Happy New Year, Scottsdale. The Scottsdale New Year’s Eve Block party went off nearly without a hitch Saturday, as revelers danced to cover tunes and watched themselves on big screen TVs.
Connie McCoy came from New Mexico to attend the block party, and said it was more than she expected.
“There’s not much of a night life throughout the year in Albuquerque,” she said.
The organizers did receive several complaints from partygoers who were charged more than the advertised $35 general admission fee and some people who realized too late that only those with the $100 VIP ticket received free goodies. A VIP ticket featured free alcohol, a free gourmet dinner and private musical performances.
Those who did opt for the VIP ticket said the experience was worth the extra cash.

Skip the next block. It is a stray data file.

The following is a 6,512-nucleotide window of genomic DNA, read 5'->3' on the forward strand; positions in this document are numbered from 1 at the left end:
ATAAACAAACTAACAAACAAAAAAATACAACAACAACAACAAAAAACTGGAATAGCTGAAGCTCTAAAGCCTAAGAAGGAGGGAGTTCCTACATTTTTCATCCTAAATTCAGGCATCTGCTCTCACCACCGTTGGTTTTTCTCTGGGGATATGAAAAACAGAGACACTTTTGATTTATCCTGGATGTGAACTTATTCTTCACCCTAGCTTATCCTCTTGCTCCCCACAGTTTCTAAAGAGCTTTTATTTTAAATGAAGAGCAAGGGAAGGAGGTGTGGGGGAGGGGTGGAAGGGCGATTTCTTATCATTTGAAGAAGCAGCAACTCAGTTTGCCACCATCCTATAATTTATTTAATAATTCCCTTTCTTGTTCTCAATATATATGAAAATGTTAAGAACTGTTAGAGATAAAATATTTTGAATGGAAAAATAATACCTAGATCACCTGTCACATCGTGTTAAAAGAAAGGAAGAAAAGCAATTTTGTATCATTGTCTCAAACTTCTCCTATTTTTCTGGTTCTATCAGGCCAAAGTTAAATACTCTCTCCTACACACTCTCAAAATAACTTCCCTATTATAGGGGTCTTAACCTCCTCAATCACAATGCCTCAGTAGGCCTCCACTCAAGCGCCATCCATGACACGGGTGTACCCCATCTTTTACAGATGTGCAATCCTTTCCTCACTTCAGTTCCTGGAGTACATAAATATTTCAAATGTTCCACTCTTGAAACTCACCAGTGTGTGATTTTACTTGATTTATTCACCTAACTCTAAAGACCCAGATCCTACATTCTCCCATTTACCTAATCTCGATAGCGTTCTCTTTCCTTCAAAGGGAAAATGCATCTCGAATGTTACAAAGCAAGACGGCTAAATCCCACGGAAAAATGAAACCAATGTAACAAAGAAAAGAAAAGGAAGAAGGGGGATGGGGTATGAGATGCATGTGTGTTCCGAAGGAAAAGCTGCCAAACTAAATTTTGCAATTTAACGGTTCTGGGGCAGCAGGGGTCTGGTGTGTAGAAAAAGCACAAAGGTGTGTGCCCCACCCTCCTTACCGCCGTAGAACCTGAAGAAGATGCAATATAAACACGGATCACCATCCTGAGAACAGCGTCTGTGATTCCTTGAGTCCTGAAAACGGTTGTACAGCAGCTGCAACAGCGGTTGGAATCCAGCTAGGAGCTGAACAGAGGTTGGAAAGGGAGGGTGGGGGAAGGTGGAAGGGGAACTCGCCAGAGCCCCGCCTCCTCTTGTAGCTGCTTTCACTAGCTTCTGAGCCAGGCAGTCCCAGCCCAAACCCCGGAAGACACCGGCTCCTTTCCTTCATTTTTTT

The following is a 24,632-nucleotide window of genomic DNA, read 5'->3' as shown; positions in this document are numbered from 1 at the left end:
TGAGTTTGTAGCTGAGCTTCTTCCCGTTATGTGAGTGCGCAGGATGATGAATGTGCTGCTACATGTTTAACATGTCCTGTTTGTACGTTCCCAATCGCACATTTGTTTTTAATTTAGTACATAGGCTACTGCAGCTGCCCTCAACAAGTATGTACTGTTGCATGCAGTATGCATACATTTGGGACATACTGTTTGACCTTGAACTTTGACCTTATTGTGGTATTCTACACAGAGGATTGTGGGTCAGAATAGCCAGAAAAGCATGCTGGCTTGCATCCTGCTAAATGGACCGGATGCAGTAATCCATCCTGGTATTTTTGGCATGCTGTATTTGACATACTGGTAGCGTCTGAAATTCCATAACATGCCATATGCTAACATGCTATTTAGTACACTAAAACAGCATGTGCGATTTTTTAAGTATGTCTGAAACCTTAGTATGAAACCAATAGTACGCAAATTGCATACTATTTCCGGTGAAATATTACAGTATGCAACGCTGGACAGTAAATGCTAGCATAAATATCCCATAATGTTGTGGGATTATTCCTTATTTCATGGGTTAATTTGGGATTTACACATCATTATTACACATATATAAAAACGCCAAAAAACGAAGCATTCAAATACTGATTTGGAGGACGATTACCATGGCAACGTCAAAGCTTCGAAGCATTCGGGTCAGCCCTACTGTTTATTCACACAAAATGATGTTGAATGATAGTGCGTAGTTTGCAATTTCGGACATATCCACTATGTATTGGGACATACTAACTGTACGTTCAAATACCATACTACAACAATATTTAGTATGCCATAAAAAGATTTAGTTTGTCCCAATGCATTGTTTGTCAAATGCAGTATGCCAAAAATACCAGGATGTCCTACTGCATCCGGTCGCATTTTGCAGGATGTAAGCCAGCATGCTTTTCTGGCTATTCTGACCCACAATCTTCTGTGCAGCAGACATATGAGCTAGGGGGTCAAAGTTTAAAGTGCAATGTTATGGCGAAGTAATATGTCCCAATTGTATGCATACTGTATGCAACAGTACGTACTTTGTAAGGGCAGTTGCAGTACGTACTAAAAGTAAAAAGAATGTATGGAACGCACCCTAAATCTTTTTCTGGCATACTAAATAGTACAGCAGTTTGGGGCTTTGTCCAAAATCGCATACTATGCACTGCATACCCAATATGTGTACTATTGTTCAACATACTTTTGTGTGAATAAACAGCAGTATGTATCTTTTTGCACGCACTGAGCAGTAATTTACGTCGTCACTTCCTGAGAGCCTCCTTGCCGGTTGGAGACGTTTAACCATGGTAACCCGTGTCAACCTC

“Sixty-five dollars is about 10 drinks, and I could drink that in about two hours,” said Jimmy Mack, 26, of Las Vegas. “In a little while I’ll go out among the lower class.”
A complaint also came from Clark Johnson, who owns the 5th Avenue Gourmet Wine Cafe Bistro. His restaurant is in the middle of the VIP area, and he spent the evening turning away people who were carrying their free food and drinks inside.
Johnson said he lodged a complaint and even tried to strike a deal with the organizers to be a part of the party but was turned down. His tables sat empty most of the night.
One aspect that was thoroughly enjoyed, though, was the cooking stage, which featured internationally renowned cooks and celebrity chefs, such as Angie and Ruth McCartney.
Scottsdale resident Anne Sweet, 40, was the first to raise her hand when chef Brad Petersen of Mesa offered samples of his freshly made salad. She said she loved the cooking feature of the party.